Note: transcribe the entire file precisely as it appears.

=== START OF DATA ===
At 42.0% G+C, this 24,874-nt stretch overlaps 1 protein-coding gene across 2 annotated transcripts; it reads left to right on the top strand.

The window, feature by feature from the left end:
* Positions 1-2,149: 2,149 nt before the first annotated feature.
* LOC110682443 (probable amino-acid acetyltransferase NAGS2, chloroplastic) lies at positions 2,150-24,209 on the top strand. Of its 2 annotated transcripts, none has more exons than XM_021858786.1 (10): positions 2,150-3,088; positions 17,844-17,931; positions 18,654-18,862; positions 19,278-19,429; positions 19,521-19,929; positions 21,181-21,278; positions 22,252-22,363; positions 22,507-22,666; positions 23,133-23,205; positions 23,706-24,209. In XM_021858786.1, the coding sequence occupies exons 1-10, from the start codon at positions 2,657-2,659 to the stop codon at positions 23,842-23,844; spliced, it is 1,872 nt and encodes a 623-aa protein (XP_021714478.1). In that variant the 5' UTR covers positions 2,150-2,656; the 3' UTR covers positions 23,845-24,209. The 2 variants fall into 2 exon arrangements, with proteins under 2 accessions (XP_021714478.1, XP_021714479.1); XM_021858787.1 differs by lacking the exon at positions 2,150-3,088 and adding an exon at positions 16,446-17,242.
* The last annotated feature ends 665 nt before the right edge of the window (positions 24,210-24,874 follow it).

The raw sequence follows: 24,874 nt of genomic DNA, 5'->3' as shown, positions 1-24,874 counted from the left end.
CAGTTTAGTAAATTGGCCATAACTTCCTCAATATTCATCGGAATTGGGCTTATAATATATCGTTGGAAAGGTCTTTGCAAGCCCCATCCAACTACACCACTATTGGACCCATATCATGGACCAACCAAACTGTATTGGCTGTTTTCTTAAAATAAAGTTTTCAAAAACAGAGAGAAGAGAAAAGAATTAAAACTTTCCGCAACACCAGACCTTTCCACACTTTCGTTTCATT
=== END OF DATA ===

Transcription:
At 42.0% G+C, this 24,874-nt stretch overlaps 1 protein-coding gene across 2 annotated transcripts; it reads left to right on the top strand.

The window, feature by feature from the left end:
* Positions 1-2,149: 2,149 nt before the first annotated feature.
* LOC110682443 (probable amino-acid acetyltransferase NAGS2, chloroplastic) lies at positions 2,150-24,209 on the top strand. Of its 2 annotated transcripts, none has more exons than XM_021858786.1 (10): positions 2,150-3,088; positions 17,844-17,931; positions 18,654-18,862; positions 19,278-19,429; positions 19,521-19,929; positions 21,181-21,278; positions 22,252-22,363; positions 22,507-22,666; positions 23,133-23,205; positions 23,706-24,209. In XM_021858786.1, the coding sequence occupies exons 1-10, from the start codon at positions 2,657-2,659 to the stop codon at positions 23,842-23,844; spliced, it is 1,872 nt and encodes a 623-aa protein (XP_021714478.1). In that variant the 5' UTR covers positions 2,150-2,656; the 3' UTR covers positions 23,845-24,209. The 2 variants fall into 2 exon arrangements, with proteins under 2 accessions (XP_021714478.1, XP_021714479.1); XM_021858787.1 differs by lacking the exon at positions 2,150-3,088 and adding an exon at positions 16,446-17,242.
* The last annotated feature ends 665 nt before the right edge of the window (positions 24,210-24,874 follow it).

The raw sequence follows: 24,874 nt of genomic DNA, 5'->3' as shown, positions 1-24,874 counted from the left end.
CAGTTTAGTAAATTGGCCATAACTTCCTCAATATTCATCGGAATTGGGCTTATAATATATCGTTGGAAAGGTCTTTGCAAGCCCCATCCAACTACACCACTATTGGACCCATATCATGGACCAACCAAACTGTATTGGCTGTTTTCTTAAAATAAAGTTTTCAAAAACAGAGAGAAGAGAAAAGAATTAAAACTTTCCGCAACACCAGACCTTTCCACACTTTCGTTTCATT